Children’s company commits to agile way of working

Brighter Futures for Children (BFfC) in Reading has introduced a new agile way of working which puts staff wellbeing at the heart of the organisation.

The company which provides early help, education and children’s services in the busy Berkshire town has made a commitment to allow staff to choose when, where and how they work, in accordance with their roles.

Agile working allows individuals to decide whether they base themselves in the company’s town centre office Monday to Friday, work mostly from home or set themselves up in a café or other location a couple of days a week.

Senior leaders at BFfC supported the move to more flexible working arrangements after seeing how successfully staff had adapted to providing vital services to families in Reading throughout the pandemic.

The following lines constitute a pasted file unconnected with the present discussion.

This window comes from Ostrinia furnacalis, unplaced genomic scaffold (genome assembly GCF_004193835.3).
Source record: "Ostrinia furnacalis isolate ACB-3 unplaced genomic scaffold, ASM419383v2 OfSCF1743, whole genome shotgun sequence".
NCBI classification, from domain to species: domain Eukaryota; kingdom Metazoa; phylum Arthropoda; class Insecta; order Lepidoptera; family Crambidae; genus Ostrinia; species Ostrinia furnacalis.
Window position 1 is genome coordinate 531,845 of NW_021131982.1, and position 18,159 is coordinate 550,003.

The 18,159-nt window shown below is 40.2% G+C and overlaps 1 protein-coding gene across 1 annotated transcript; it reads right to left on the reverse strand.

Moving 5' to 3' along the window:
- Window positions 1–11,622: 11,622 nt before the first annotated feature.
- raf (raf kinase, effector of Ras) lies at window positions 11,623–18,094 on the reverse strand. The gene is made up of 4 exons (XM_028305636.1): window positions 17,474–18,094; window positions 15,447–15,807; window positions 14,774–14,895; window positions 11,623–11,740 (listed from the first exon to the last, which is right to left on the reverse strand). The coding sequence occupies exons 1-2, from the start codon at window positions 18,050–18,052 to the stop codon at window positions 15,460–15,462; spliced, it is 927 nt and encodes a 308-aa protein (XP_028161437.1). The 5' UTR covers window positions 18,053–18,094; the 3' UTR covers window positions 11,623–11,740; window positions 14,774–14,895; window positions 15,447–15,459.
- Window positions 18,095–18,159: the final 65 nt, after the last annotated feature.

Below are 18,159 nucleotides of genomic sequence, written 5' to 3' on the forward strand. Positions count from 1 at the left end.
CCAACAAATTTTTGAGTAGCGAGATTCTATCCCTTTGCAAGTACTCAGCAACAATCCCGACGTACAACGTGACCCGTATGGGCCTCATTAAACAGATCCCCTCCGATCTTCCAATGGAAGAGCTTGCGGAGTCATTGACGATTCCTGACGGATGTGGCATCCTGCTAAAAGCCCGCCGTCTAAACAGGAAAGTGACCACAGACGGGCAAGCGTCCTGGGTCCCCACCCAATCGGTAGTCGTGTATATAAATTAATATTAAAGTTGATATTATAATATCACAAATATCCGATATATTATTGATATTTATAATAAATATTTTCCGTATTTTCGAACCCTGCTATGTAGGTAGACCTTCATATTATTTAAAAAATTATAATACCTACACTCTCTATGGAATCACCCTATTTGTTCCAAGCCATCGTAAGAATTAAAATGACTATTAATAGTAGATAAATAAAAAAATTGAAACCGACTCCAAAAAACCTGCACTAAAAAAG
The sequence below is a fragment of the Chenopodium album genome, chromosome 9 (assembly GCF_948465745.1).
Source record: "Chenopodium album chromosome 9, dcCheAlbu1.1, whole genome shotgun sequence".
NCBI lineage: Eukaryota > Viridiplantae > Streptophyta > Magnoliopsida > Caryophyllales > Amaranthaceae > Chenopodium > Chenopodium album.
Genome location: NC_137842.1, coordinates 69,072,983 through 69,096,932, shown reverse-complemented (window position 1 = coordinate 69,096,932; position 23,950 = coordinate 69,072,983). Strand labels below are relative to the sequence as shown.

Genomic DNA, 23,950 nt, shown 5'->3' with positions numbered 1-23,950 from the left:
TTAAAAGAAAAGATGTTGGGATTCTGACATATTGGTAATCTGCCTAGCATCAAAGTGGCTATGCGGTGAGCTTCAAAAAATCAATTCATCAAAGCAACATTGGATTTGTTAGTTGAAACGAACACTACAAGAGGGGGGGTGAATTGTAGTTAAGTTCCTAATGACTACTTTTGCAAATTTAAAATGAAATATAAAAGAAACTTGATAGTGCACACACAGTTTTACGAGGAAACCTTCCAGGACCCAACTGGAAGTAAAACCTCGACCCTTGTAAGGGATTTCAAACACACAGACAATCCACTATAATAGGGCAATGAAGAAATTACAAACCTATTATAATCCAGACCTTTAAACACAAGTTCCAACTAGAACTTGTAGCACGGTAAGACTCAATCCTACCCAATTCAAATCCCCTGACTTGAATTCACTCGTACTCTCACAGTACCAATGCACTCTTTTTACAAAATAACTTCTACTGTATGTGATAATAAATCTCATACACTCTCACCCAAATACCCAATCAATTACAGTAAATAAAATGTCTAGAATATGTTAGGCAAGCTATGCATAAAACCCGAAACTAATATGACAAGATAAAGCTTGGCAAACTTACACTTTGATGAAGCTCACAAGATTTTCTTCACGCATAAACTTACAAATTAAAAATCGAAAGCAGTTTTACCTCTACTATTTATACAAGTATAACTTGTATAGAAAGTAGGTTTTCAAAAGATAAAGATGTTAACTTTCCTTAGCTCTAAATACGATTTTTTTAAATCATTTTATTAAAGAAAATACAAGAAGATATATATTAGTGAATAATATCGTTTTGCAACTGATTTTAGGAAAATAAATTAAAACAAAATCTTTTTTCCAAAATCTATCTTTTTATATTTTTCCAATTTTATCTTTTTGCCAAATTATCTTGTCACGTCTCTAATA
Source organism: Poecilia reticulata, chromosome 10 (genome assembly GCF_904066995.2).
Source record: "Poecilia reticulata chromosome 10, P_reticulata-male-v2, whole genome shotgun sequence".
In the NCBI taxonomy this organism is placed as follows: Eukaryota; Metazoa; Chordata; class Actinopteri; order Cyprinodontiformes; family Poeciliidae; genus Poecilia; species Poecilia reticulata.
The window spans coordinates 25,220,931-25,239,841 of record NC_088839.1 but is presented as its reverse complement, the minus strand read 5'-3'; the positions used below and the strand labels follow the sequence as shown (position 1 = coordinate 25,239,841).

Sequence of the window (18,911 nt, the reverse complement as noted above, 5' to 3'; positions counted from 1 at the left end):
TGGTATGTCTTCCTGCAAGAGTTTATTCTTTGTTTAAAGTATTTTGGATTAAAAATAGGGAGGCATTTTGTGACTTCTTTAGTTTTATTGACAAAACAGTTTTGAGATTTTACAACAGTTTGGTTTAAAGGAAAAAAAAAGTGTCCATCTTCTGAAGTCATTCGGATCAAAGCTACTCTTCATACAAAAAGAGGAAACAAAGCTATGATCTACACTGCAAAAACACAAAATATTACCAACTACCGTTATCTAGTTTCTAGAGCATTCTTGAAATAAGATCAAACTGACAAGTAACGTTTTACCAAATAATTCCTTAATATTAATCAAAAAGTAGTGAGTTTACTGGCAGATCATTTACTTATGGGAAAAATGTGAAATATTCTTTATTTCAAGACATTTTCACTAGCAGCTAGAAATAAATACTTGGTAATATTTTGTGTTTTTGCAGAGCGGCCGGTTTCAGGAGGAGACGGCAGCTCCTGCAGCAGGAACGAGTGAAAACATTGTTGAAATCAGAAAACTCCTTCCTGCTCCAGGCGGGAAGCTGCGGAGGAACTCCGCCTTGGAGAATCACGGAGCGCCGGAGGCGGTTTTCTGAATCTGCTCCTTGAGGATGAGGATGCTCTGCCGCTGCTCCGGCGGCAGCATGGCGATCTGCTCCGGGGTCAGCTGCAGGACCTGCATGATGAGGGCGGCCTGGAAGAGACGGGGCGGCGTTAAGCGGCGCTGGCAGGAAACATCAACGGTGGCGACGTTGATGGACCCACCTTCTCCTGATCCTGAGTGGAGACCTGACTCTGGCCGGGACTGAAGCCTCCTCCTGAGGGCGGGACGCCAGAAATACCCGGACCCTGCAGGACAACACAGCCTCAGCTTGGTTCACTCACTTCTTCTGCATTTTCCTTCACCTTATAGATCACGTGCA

The company’s agile working statement of commitment says staff are trusted to deliver, perform and contribute to the highest standards and that flexibility is the norm and not the exception.

It goes on to say performance will be judged on results rather than presence and people will have the opportunity to lead balanced and healthy lives.

Di Smith, Board Chair of Brighter Futures for Children, said: “Agile working is a win-win for everyone as it allows staff to work in a way which suits them and enables them to perform their best for the company, and ultimately for the children and young people of Reading.